They live in a “big” house (smaller than most living rooms),
grateful their father cooks for them….
Grateful for food. For friends…. for choices.
If different choices had been made,
They could be some of those who are for sale in another land…..
How do you determine the value of a human?
Of their love?
It is priceless.
It should not be for sale.
This article yesterday in the Seattle times tells about the struggle refugees are having making ends meet in the recession economy and how the budget cuts are impacting them here in Washington State. I took some time to read the comments that followed the article, and was made aware of how great some of the hostility is that people hold towards not just illegal immigrants, but also towards those our government has invited to be here. While I understand their financial frustration, and fear that their piece of an ever-shrinking pie will somehow disappear, I am also aware that my friends who are refugees have faced things beyond my comprehension. The link here is to an article from the Bangkok Post, written by a friend of a friend, highlighting the situation these folks needed a refuge from.
Five kilometers (about 3 miles) is just within range of an 81 mm mortar. You may not care, since there’s none pointed at you, but families in Ler Per Her IDP camp (within range of the mortar mentioned above) are increasingly concerned by them and some are heading to Thailand in case their camp (housing about 1200 people) is attacked again. (It has been burned down several times in the past by the Burma Army. (See today’s report from the Karen Human Rights Group ) for details.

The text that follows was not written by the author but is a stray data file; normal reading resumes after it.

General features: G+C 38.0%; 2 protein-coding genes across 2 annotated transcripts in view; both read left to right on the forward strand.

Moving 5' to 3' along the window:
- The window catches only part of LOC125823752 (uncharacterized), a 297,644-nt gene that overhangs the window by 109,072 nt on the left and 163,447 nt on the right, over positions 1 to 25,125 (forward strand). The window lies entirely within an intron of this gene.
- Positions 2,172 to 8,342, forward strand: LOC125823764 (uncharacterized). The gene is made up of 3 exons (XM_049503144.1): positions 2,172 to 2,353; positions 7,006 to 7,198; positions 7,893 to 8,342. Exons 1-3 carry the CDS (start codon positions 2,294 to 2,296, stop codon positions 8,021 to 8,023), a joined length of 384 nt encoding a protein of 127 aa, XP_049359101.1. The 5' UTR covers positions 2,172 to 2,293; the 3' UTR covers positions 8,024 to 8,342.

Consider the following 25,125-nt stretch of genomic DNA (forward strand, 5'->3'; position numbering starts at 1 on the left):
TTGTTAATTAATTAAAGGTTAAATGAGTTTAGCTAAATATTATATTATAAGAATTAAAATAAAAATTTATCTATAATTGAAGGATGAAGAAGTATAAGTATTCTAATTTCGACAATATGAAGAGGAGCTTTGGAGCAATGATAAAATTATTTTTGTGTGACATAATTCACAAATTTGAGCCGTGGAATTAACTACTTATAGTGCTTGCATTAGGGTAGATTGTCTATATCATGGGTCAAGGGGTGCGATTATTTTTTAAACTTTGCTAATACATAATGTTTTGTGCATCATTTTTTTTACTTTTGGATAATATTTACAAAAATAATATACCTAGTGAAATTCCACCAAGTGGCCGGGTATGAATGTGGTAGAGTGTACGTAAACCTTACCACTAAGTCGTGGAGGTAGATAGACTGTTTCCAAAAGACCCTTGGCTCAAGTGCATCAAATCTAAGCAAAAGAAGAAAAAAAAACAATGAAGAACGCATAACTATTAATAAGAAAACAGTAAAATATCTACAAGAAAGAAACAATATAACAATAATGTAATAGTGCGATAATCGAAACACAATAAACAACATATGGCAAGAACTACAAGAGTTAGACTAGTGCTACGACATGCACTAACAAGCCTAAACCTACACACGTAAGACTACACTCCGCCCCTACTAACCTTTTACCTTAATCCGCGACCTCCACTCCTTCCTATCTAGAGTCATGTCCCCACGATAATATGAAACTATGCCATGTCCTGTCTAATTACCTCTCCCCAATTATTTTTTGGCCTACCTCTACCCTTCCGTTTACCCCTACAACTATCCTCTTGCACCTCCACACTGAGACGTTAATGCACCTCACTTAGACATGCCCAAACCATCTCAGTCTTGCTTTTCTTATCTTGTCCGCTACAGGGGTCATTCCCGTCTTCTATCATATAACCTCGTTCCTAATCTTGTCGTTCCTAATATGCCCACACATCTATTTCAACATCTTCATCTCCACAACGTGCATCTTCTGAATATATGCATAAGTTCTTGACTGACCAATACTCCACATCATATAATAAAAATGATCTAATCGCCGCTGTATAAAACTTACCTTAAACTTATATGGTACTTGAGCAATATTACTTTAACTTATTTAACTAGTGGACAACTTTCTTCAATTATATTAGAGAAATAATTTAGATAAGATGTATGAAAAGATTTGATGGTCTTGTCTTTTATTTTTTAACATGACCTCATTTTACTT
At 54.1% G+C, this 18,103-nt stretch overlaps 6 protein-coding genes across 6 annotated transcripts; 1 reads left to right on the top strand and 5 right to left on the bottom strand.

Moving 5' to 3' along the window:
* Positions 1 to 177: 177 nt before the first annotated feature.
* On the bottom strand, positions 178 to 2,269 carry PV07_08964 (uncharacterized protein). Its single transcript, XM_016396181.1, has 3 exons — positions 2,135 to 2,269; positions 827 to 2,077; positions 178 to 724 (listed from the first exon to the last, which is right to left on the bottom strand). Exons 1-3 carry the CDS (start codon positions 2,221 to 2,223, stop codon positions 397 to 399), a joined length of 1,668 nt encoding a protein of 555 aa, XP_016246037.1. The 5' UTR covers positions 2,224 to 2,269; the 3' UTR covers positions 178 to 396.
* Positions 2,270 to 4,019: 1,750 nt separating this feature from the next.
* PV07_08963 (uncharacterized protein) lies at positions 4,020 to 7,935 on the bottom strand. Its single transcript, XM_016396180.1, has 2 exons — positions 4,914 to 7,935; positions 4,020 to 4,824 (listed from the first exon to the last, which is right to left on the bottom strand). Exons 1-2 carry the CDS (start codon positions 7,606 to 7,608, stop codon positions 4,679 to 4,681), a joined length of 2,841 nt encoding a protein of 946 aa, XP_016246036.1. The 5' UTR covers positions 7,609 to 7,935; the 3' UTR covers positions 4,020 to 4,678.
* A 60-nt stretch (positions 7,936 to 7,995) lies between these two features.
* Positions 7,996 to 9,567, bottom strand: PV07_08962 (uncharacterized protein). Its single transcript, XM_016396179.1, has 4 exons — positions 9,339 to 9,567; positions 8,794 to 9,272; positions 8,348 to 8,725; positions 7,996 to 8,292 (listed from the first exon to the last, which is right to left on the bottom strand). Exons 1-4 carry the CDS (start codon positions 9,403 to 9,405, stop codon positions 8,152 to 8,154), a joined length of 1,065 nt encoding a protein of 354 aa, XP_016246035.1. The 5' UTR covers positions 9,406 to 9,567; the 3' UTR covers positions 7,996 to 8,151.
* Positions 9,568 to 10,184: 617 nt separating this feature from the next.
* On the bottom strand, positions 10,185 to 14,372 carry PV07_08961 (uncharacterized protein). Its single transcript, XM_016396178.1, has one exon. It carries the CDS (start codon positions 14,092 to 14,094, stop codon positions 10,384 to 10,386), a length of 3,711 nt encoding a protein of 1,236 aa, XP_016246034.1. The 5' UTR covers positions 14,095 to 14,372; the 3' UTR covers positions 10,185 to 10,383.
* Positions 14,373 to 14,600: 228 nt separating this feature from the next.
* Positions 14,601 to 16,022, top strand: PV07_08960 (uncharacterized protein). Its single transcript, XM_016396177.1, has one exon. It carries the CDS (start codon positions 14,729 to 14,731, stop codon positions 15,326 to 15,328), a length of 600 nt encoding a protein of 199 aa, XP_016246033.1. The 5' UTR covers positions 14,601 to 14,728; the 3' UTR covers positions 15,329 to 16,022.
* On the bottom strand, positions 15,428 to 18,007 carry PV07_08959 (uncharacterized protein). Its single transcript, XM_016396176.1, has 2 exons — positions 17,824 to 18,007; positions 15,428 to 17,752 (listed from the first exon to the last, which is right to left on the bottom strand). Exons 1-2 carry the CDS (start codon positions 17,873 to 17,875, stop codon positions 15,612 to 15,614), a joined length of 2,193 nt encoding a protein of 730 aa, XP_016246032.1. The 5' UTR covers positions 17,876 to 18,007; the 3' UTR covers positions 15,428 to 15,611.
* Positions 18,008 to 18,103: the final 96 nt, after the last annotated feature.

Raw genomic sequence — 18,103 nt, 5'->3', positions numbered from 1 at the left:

The US Campaign for Burma lists ways we can all help speak for their freedom. In other countries, murderers go to jail. Here they are in charge, while the UN and others make statements showing their concern….
Partners Relief & Development is helping ethnic leaders provide basic necessities for those impacted by the continuing oppression of the Burma Army, including the new arrivals at Ler Per Hur. They can use our help!
The following from the US Campaign for Burma tells one way you can help!
For years, Burma’s military regime has carried out brutal human rights abuses against its own civilians. Their abuses include the conscription of tens of thousands of child soldiers, the destruction and forced displacement of over 3,300 ethnic minority villages, widespread rape of Burmese women, the killing of civilians, and forcing hundreds of thousands of Burmese people into forced labor, what some call modern-day slavery.
These are not simply human rights abuses — they are mass atrocities called “crimes against humanity” and “war crimes,” meaning that they are illegal under international law such as the Geneva Conventions and Rome Statute.
In the past, the United Nations Security Council has voted to create a “Commission of Inquiry” to investigate abuses of a major magnitude
— such as in the former Yugoslavia, Rwanda, and the Darfur region of Sudan. The Commission of Inquiry then makes recommendations to the U.N. Security Council for action. However, no such Commission of Inquiry been created for Burma.
Now, two leading members of the U.S. Congress, Joseph Crowley (D-NY) and Don Manzullo (R-IL) have organized a letter to President Obama asking him to press the U.N. Security Council to create a Commission of Inquiry to investigate crimes against humanity and war crimes committed by Burma’s military regime. They are circulating a letter in Congress and asking other Congressmembers to sign-on. They want as many members as possible to sign the letter, which will then be sent to President Obama.